EL CENTRO — The Brawley Courthouse will remain open indefinitely and will also be considered for additional use, according to comments made by Presiding Judge Christopher Plourd during the Board of Supervisors’ regular meeting Feb. 7.
The El Centro Infractions Court, which handles traffic violations, will be closed in its Valley Plaza location and will likely relocate to the Imperial County courthouse. The court in Winterhaven will continue to operate, according to Plourd.
Due to funding restrictions, initial plans to close the Brawley courthouse and expand the services of the courthouse in El Centro have been reconsidered. However, concerns were raised that residents of the Valley’s north end, including Brawley, Westmorland, Calipatria, and Niland, would be adversely affected by the closing of the Brawley Courthouse. The debate was put on hold when it was announced that the court construction-funding program would be stalled statewide. That stall is still in effect.
“There are two ways forward,” said Plourd. “One is to increase the revenues that are supported by selling bonds, or get the legislature in the state of California to refund the $1.6 billion that they swept from the court construction fund.”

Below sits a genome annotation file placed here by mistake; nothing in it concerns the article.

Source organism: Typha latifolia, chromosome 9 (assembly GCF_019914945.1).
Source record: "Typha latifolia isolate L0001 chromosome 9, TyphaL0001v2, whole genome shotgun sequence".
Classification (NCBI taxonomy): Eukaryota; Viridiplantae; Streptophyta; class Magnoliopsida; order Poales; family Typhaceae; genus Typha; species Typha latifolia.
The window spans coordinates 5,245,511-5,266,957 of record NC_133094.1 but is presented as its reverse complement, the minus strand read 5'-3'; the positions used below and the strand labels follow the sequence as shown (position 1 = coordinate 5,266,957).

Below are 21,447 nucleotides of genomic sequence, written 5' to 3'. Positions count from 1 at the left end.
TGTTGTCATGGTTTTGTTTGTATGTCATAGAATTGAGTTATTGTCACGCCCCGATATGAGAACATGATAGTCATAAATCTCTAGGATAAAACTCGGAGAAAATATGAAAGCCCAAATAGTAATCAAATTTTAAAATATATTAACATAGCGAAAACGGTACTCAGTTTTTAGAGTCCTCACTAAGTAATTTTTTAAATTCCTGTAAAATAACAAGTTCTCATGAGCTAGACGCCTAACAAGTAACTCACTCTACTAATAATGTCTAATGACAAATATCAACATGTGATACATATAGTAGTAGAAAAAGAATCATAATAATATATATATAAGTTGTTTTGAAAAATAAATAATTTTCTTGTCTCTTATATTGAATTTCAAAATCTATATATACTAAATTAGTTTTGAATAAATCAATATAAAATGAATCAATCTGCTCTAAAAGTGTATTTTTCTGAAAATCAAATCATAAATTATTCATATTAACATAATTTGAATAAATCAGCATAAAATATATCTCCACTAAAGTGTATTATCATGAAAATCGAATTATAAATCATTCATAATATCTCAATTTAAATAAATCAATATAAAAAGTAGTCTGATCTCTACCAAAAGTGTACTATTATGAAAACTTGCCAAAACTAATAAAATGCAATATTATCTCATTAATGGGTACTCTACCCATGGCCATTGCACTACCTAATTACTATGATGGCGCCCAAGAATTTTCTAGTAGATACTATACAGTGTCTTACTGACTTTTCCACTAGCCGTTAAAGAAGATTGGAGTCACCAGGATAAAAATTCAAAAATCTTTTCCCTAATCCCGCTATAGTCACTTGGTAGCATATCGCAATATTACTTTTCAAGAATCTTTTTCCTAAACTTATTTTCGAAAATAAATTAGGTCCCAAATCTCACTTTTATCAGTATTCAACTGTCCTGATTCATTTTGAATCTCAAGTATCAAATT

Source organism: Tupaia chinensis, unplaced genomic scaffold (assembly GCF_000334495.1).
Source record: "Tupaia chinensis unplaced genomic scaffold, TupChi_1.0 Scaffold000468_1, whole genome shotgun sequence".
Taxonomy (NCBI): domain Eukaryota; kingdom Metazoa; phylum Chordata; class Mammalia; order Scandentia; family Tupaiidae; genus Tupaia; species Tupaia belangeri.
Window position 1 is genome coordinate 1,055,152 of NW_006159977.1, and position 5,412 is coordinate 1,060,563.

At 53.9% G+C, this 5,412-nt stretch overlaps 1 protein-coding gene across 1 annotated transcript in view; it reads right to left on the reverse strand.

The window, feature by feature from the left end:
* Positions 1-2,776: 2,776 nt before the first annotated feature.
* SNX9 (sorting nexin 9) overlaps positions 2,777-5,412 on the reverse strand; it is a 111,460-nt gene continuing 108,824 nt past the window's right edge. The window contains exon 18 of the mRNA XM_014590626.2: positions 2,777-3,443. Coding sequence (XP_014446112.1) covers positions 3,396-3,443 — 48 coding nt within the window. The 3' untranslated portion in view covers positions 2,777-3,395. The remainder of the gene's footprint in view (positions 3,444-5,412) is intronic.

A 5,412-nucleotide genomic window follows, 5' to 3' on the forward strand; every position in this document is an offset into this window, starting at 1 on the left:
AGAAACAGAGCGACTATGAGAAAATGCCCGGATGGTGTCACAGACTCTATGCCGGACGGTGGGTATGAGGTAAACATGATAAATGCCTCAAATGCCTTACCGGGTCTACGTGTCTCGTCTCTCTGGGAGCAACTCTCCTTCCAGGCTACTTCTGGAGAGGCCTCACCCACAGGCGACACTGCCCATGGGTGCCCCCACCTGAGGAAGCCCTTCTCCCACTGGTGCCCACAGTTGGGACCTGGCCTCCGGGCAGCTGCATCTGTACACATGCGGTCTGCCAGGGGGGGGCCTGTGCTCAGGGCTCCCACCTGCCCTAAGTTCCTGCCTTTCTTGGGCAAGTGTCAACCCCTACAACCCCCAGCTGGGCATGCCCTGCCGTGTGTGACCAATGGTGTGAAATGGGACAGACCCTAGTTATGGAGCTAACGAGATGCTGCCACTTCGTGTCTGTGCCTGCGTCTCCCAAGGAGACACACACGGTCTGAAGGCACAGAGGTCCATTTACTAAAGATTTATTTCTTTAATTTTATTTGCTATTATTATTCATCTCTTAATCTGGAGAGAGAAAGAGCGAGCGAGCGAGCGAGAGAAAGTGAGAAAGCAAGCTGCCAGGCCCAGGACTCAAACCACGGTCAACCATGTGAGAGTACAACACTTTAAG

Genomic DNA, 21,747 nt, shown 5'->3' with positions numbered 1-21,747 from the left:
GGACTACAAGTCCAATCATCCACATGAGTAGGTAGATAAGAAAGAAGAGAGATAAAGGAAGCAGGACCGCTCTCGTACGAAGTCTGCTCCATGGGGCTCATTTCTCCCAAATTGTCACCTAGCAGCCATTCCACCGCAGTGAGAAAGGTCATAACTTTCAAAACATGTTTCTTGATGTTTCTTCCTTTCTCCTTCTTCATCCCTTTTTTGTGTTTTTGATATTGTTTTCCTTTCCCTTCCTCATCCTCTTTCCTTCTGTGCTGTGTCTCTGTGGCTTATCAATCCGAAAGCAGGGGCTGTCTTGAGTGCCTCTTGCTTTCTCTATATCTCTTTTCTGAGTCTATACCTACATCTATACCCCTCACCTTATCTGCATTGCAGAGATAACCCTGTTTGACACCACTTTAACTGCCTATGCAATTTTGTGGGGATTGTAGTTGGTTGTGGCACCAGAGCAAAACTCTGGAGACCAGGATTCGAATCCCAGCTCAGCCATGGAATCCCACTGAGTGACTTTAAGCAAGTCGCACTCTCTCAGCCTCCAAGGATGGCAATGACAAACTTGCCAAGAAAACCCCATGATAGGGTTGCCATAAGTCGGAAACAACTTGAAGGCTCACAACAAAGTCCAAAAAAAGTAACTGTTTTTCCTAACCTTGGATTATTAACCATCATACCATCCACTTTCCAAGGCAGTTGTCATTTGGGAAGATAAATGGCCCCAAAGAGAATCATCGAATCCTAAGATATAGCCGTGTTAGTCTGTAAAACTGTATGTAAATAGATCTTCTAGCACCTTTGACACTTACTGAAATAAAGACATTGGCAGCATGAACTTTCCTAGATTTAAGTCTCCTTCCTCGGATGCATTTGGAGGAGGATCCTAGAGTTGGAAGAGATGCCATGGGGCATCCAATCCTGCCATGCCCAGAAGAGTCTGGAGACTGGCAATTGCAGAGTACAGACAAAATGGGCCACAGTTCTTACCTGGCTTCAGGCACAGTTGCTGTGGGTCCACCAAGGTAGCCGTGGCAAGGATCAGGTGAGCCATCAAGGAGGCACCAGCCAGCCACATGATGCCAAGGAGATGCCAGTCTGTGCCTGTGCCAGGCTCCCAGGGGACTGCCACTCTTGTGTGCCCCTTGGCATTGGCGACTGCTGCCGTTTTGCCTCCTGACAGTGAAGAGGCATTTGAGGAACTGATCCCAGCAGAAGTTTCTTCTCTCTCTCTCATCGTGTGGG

Both options to pay for the construction appear infeasible at this time.
“The court building is several years out as best we can estimate. We are planning to move forward under the presumption that the court is not going to be built at least for the next couple of years,” Plourd said.
The tentative plan involves relocating the El Centro traffic court from the Valley Plaza shopping center as soon as the lease finishes.
“It’s a very costly lease. We have budget issues that we have to address. So we are going to fold the traffic court within the next 24 months, hopefully into our court,” Plourd explained.
Plourd acknowledged the move might cause further congestion near the courthouse and County offices, and assured the board that the implications of these steps would be assessed within the next six months. Yet, he also emphasized that the lack of funding would prevent the traffic court from operating at a separate location.
“We are facing budget deficits, like all counties in California,” said Plourd. “Our income is going significantly down.”
According to Plourd, the deficit is a result primarily from the California legislature granting traffic and fee amnesty to those funding the courts.
Since the Brawley court will remain open, Plourd suggested that staff and services from the El Centro traffic court may be diverted to the Brawley location.
“We are looking at Brawley to see if we can do more there,” he said.